Microsoft: revenue below forecast, but growing cloud

Picture: Microsoft.

Microsoft hasn’t released any new usage data for its Teams collaboration platform in a long time.

On July 26, when the company released its fiscal 2022 fourth quarter results, it provided a plethora of numbers on the collaboration platform without disclosing the number of users.

However, the software giant claims to be constantly growing and wanting to help its users “do more with less”.

Over 450 new features in Teams

In January 2022, Microsoft announced that Teams had surpassed 270 million monthly active users, up from 250 million in July 2021. The company has changed the way it presents platform usage data in 2021, moving from active users to monthly active users…perhaps to mask a slowdown in growth?

During a conference call held yesterday, Microsoft recalled the following information:

  • Over 450 features were added to Teams last year.
  • The platform is gaining promotions in all categories: chat, meetings, calls.
  • Teams Phone currently has over 12 million PSTN (Public Switched Telephone Network) users, nearly double the number from a year ago.
  • Over 60% of Fortune 500 companies have chosen Teams Rooms as part of their hybrid way of working.
  • 25% of Fortune 500 companies use Viva’s Teams-based employee engagement platform.

However, Microsoft hasn’t calculated the current number of active Teams users per month.

More than half of revenue is the share of Microsoft Cloud

Microsoft CFO Amy Hood also clarified on the conference call that Microsoft 365/Office 365, the most expensive and comprehensive E5 SKU, now accounts for 12% of commercial product installs. According to the latest data released by the company in 2021, E5 accounts for 8% of the commercial installed base.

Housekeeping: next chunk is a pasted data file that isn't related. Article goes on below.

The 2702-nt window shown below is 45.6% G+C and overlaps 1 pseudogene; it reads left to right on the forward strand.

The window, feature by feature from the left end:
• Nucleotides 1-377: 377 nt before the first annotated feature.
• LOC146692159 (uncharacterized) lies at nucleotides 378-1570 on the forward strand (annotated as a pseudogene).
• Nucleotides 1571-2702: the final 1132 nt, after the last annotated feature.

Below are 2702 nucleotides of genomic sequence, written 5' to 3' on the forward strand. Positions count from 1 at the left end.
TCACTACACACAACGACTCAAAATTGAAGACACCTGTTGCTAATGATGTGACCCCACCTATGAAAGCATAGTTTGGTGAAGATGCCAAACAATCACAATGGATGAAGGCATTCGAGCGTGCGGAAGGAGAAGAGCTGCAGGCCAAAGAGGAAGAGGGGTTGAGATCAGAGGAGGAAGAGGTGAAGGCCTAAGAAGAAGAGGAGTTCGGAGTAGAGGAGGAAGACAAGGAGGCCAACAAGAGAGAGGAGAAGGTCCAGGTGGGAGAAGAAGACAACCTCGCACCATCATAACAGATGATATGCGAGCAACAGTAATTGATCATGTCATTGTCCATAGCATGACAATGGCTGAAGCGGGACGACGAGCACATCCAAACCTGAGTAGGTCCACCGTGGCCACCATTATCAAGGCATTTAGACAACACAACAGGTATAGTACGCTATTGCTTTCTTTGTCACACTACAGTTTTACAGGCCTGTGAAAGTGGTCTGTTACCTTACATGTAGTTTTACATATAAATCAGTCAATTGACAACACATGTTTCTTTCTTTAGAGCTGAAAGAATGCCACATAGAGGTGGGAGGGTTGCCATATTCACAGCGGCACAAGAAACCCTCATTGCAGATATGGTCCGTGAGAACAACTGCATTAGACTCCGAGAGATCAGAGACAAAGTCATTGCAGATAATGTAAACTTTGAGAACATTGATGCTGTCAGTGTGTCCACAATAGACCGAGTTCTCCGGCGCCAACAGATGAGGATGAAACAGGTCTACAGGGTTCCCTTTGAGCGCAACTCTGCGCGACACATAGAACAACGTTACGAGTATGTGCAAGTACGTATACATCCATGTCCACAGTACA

Teams is one of the key components of the Microsoft Cloud product line, formerly Microsoft Commercial Cloud. This range includes Microsoft 365/Office 365, Azure, Dynamics 365, parts of LinkedIn, and other enterprise cloud services. Microsoft 365/Office 365, of which Teams is the core, is considered the largest part of the Microsoft Cloud.


Picture: Microsoft.


Picture: Microsoft.

Microsoft Cloud as a whole generated $25 billion in revenue in the fourth quarter—more than half of the $51.9 billion total for the quarter. Forecasts counted on a turnover of 52.4 billion dollars.

40% growth in Azure

For Azure, Microsoft is reporting 40% quarter-on-quarter growth, according to numbers yet to be made public. For the company, the issues currently affecting Azure’s capabilities have not affected its relatively slower growth than in recent quarters. Instead, he attributes the lower-than-expected performance primarily to the unfavorable exchange rate.

The company adds that its commercial orders have exceeded expectations, largely due to larger, longer-term contracts with Azure. It says Q4 reached record numbers of $1B+ Azure contracts, $100M+ Azure contracts, and $10M+ Microsoft 365 contracts.

Microsoft announced last week that the company plans to launch 10 new data center regions over the next year.

Contextual difficulties

The Windows and Xbox divisions, as well as the group’s advertising activities, also suffered this quarter due to the unfavorable global context – the closure of suppliers located in China, the war between Russia and Ukraine, and an overall slowdown in advertising spending due to the slowdown. economy.

Windows OEM revenue was down 2% for the quarter, while Xbox content and services revenue was down 6%. And despite Microsoft placing more and more ads on its products and services, search and news ad revenue has only increased by 18%.

During a conference call on Tuesday, Amy Hood announced that Microsoft expects double-digit growth in revenue and operating income in fiscal 2023 (which began on July 1, 2022), despite ongoing challenges from the macro environment. However, she also clarified that in the first quarter of the fiscal year, the Surface, Xbox and Windows businesses are likely to experience a single-digit decline.

Source: .com

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